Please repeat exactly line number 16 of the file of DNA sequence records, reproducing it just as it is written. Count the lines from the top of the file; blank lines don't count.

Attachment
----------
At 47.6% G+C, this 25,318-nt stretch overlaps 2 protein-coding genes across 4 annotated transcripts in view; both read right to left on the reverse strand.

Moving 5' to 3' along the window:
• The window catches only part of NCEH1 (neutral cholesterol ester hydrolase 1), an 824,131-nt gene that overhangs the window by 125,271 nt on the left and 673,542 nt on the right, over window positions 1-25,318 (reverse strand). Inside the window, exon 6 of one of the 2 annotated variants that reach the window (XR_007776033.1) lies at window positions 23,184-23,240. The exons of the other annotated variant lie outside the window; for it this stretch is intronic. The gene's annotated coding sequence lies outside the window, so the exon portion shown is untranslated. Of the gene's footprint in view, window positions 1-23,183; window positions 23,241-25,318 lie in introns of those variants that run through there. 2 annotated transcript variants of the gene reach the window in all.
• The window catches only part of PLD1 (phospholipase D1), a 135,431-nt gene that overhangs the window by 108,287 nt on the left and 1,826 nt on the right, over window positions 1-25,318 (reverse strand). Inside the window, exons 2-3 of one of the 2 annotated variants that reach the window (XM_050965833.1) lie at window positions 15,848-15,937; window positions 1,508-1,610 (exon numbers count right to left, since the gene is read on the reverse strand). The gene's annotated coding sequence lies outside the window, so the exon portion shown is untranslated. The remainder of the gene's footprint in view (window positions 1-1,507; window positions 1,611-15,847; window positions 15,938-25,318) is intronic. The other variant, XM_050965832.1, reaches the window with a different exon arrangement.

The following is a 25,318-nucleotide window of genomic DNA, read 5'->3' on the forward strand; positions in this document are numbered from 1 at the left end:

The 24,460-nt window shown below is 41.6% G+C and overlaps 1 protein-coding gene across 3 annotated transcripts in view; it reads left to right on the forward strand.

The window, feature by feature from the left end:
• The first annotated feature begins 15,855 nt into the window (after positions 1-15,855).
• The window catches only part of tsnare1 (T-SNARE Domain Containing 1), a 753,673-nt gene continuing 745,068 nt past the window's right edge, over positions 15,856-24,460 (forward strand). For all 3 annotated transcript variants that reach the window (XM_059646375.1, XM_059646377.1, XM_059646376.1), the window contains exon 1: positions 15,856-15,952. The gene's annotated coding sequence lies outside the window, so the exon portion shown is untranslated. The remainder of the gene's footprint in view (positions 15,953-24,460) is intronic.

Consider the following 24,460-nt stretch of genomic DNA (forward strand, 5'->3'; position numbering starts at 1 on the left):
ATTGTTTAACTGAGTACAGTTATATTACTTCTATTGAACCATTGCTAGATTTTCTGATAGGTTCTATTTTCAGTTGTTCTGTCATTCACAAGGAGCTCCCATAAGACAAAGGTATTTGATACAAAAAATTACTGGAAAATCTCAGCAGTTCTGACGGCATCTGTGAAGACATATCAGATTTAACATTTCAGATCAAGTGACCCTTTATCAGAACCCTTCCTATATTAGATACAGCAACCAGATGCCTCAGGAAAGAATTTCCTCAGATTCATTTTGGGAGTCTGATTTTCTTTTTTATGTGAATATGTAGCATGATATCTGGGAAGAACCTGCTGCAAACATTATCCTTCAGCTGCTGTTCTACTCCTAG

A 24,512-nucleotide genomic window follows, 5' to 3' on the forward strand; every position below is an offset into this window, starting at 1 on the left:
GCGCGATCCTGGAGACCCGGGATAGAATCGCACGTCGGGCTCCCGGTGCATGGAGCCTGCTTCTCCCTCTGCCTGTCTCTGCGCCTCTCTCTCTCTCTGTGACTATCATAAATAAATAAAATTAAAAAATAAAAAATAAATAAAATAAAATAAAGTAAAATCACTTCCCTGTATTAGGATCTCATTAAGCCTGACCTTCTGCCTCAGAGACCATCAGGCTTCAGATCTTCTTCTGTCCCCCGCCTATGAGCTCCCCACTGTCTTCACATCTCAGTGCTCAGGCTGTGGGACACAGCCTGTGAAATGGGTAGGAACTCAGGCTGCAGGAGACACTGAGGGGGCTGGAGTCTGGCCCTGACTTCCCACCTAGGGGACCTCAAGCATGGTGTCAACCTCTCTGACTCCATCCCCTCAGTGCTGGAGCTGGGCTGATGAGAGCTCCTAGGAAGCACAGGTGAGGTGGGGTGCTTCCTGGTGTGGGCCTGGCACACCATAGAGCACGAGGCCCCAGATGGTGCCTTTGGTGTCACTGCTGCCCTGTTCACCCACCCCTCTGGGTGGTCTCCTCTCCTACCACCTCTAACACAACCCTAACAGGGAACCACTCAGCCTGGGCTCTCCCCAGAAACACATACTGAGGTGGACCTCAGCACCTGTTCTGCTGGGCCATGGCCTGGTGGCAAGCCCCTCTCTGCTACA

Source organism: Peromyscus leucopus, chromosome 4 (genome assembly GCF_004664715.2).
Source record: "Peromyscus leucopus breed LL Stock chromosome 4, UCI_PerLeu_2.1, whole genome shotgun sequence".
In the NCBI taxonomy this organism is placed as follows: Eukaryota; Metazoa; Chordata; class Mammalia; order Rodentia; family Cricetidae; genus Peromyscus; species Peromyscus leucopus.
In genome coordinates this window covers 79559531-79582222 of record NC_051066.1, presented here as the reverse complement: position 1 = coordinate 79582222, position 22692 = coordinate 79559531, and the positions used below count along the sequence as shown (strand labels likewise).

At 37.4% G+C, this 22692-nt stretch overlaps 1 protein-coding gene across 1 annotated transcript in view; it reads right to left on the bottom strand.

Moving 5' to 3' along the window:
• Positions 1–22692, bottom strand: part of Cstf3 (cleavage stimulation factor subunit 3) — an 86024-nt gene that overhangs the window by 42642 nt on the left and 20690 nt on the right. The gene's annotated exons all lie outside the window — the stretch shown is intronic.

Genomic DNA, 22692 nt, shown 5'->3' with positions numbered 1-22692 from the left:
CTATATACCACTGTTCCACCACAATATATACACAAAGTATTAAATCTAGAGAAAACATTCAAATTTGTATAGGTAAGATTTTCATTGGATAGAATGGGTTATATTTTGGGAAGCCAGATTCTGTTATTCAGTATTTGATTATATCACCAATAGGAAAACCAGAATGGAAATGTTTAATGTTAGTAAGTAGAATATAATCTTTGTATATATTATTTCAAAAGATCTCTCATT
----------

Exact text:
In the NCBI taxonomy this organism is placed as follows: Eukaryota; Metazoa; Chordata; class Mammalia; order Rodentia; family Cricetidae; genus Peromyscus; species Peromyscus leucopus.